We’ve seen a lot of smoke and haze in our area as of late.
As most of you know, the smoke is coming down from numerous fires well up in Canada.
While it has caused some folks with respiratory issues to have some problems, it has also given us some spectacular sunrises and sunsets.
In addition, the smoke has sparked a particular memory of mine from years ago.
I was living in Albany, Georgia at the time and there were massive wildfires in the southern part of the state and northern Florida.
We would experience smoke in our city from time to time despite being a couple hundred miles away.
At times the visibility would drop below a quarter of a mile at times in smoke.
On one particular day, I took a trip down to Saint Petersburg, Florida to see Michelle.
When I left Albany, I headed east towards I-75.
The smoke was bad, and it only got worse as I approached the interstate.
By the time I got to I-75, the visibility was fluctuating between about a quarter mile and three quarters of a mile.
Heading south is when things started to get a bit more interesting.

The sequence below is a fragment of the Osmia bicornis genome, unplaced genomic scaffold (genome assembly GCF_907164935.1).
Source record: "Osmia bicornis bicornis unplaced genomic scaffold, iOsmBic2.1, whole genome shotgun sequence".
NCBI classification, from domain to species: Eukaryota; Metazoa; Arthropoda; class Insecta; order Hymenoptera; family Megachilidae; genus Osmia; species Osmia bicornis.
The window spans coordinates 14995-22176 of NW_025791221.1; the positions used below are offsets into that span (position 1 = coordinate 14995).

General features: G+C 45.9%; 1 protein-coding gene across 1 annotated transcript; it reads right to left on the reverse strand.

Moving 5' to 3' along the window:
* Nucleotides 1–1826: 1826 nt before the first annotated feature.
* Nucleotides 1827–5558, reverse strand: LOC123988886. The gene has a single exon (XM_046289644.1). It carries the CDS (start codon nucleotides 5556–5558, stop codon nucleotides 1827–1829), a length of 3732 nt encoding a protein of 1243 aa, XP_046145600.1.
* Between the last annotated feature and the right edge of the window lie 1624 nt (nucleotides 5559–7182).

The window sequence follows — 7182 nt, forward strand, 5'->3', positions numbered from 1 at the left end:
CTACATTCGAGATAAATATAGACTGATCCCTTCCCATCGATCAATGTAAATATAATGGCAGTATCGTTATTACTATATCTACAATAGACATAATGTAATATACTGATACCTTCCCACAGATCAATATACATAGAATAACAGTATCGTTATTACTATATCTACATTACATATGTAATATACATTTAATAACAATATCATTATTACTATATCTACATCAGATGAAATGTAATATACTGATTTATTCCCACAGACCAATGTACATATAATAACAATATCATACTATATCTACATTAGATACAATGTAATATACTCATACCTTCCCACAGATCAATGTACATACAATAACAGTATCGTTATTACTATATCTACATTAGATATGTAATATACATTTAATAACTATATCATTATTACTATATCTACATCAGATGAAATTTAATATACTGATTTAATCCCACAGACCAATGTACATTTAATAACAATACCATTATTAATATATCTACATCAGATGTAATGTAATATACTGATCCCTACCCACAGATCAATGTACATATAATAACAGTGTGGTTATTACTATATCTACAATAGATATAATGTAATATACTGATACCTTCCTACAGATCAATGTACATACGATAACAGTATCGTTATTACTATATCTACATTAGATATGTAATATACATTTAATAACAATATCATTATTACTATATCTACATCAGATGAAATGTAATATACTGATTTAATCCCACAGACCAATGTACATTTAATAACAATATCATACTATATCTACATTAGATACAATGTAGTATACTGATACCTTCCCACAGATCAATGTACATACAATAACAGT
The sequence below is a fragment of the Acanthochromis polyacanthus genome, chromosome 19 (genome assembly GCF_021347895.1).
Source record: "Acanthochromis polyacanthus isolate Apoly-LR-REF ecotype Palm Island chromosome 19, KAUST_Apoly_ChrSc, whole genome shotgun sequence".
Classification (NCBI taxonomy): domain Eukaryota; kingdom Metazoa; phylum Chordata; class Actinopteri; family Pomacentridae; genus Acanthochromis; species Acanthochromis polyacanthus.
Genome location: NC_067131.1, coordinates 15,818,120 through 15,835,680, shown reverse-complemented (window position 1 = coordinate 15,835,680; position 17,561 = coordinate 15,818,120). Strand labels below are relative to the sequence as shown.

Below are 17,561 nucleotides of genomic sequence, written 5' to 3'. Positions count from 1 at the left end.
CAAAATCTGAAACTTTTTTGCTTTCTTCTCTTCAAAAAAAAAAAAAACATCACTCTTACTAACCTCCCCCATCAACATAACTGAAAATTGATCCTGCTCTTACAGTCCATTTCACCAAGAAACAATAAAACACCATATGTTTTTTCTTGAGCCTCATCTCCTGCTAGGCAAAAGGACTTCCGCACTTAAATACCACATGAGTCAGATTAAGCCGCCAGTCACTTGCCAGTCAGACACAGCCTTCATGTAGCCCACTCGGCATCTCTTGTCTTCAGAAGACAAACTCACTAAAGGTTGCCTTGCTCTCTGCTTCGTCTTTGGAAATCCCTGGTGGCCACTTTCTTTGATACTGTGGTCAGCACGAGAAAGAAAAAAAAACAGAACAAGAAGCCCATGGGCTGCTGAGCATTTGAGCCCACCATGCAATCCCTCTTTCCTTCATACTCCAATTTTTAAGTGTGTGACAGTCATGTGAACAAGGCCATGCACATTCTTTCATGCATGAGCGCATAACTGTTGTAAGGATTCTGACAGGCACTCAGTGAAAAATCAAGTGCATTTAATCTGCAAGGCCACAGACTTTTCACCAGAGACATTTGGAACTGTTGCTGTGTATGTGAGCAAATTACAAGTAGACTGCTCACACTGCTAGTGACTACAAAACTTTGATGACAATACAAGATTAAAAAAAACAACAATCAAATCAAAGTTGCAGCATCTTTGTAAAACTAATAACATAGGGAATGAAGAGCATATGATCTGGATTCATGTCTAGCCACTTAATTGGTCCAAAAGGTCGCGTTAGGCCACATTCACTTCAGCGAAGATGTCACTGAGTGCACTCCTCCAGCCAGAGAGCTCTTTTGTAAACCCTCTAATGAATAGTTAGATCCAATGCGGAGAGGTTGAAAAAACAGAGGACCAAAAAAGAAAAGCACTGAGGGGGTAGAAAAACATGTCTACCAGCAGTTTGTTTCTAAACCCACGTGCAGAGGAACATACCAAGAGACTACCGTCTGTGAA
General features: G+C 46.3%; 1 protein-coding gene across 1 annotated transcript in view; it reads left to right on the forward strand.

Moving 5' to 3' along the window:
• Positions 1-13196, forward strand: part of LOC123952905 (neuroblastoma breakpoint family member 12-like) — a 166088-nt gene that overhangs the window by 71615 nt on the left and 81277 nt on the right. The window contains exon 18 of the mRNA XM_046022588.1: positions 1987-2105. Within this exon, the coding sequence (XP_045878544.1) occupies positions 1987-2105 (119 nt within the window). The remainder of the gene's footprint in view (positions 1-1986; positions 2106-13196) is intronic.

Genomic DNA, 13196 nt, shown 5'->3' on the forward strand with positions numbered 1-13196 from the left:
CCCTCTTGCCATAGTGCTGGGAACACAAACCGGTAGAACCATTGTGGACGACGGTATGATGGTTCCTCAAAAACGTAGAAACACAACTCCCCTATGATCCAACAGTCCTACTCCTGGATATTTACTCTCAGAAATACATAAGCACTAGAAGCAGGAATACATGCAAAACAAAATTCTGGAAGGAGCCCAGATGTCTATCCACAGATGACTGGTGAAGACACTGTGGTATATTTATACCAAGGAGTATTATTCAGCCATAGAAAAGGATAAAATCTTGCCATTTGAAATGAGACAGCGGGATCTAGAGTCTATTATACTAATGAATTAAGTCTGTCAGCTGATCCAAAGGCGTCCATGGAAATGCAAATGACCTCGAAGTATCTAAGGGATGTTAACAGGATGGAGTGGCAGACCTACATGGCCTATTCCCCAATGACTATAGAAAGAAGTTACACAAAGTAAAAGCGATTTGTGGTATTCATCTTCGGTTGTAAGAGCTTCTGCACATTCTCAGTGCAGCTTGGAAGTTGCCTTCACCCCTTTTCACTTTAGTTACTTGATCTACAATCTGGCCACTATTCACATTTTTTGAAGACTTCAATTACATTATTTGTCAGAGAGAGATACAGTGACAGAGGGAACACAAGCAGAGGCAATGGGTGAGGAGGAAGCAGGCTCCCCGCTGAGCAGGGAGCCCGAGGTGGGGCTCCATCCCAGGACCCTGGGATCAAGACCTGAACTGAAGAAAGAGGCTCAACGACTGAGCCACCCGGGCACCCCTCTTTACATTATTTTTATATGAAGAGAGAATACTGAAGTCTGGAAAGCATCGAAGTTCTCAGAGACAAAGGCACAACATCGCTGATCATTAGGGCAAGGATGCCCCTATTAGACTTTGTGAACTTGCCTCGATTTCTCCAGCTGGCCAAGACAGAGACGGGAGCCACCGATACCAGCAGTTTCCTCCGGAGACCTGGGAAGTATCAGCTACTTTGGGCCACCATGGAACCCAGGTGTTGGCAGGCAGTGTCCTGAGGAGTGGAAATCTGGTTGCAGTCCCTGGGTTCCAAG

In a few spots, the fire was very near the road and was visible even through the thick smoke.
Further south, as I crossed into Florida, it began to rain a bit.
So then I had both rain showers and smoke to deal with.
And as I made my way further down the road, the smoke decreased and the rain increased.
By the time I reached Saint Petersburg, it was raining heavily and the winds were howling.
A tropical storm was rolling in.
It wasn’t too bad until I reached the last 7 or 8 miles of the trip when I had to cross the Howard Frankland Bridge.
The winds were blowing across the bridge and gusting to 60 or 65 MPH.
My little car was getting blown all over the place.
At the end of the bridge, waves were crashing not far from the roadway and spraying sea water all over.
Man, talk about a white-knuckle ride.
Finally, I made it to her place…and I got drenched running the 20 or 30 yards to her door through sideways rain.
It was a very interesting trip going from very dry and smoky conditions to an absolute deluge.
Now I can say I’ve seen fire and I’ve seen rain.
I just happened to do that in a single 6 hour road trip.